Skip to content
March 14, 2011 / Siobhan Argent

A bit of argy bargy: The suicide show

Published 6/10/09 by

It’s a cabaret-style show with an oddly grim subject. A bit of argy bargy: the suicide show uses suicide as a muse for its array of cleverly-composed songs, achieving this with minimal depressive influence on its audience.

There is no plot, per se. It’s more of a commentary on how suicide is endured, and how it is received, by the male members of Australian society. In Mates, the all-male cast depicts a sufferer of depression surrounded by his ‘true-blue’ mates, who insist that going for a drive or going fishing will fix whatever ails their friend. It’s a clever exposition on the frighteningly accurate depiction of the average Australian man’s aversion to medical treatment, or to the idea that depression can affect one of their friends.

In assessing the impact of suicide, The suicide show also takes a stab at the consumer-driven influences which may be the catalyst for depression in Australia. In Go tell the women, each member of the cast plays a corporate suit who gradually submits to the empty reality of a consumerist lifestyle. The same idea is emphasised in Mr sheep, where the cast ridicule a society in which men are rewarded for submitting to the corporate game.

That said, there are plenty of songs this show can use to talk about suicide; the author of these songs range from Nirvana, Slipknot and Nine Inch Nails to Gnarls Barkley, John Lennon (in the rather ironically-performed People equal shit). The subject of male depression has been covered before and without even a cursory plot to tie all the songs together, The suicide show has nothing to ground its message. Each song can only be interpreted individually, so the audience has no overall message about what male depression means to Australian society. Instead, we are left to piece it together ourselves, incorporating songs about crippling corporate lifestyles with commentary on the gung-ho masculinity typical of the average Australian man.

This doesn’t intend to suggest that elements of the show weren’t effective. Pin-drop silences after the performances of some songs demonstrated that audience was affected by various topics. Mates, for example, leaves the audience stunned by the completely inappropriate response of a suffering man’s friends. But this impact is lost by the almost complete lack of connection between each song; the show is almost a collage of various elements of male depression’s effect on Australia society. This is emphasised by the fact that the mood of each songs ranges wildly from manically-depressive to spitefully comical. There is no unified ‘mood’ to each song, and in a positive way, the audience does not end up feeling deflated by the performance. On the contrary, the songs are enthusiastically performed, effectively conveying the less-than-satisfactory way that men deal with depression in Australia. However, this is symptomatic of the fact that A bit of argy bargy: the suicide show could have done more with its content to make a lasting impact on its audience.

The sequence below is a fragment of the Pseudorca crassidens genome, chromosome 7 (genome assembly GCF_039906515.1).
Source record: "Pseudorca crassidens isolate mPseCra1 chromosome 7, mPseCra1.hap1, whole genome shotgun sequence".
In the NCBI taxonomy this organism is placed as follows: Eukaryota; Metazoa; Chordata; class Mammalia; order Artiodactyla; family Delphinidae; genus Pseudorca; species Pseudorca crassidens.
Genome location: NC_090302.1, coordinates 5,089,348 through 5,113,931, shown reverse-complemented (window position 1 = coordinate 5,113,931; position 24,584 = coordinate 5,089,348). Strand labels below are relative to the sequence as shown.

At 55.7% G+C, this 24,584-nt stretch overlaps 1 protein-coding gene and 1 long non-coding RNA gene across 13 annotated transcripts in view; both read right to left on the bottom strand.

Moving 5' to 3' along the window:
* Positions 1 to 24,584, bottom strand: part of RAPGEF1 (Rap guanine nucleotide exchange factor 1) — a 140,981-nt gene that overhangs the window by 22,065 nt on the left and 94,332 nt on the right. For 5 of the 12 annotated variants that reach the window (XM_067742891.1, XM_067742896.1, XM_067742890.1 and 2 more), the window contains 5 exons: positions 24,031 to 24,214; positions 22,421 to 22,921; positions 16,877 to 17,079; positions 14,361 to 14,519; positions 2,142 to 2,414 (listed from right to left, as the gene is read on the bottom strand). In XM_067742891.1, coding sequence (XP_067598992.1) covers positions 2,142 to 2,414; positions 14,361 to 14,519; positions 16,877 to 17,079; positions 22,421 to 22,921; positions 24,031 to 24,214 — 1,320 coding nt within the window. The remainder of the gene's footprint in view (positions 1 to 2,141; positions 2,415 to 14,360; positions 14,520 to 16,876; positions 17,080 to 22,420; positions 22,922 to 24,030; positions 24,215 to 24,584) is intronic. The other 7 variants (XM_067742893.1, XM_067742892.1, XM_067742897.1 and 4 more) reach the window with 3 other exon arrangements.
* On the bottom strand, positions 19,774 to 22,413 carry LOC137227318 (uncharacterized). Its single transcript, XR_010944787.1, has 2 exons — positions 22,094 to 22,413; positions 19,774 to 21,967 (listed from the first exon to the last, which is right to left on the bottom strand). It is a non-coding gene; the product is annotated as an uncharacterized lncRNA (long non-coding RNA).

Bit of argy bargy / the suicide show: Melbourne Fringe Festival Festival


Leave a Reply

Fill in your details below or click an icon to log in: Logo

You are commenting using your account. Log Out /  Change )

Google+ photo

You are commenting using your Google+ account. Log Out /  Change )

Twitter picture

You are commenting using your Twitter account. Log Out /  Change )

Facebook photo

You are commenting using your Facebook account. Log Out /  Change )


Connecting to %s

%d bloggers like this: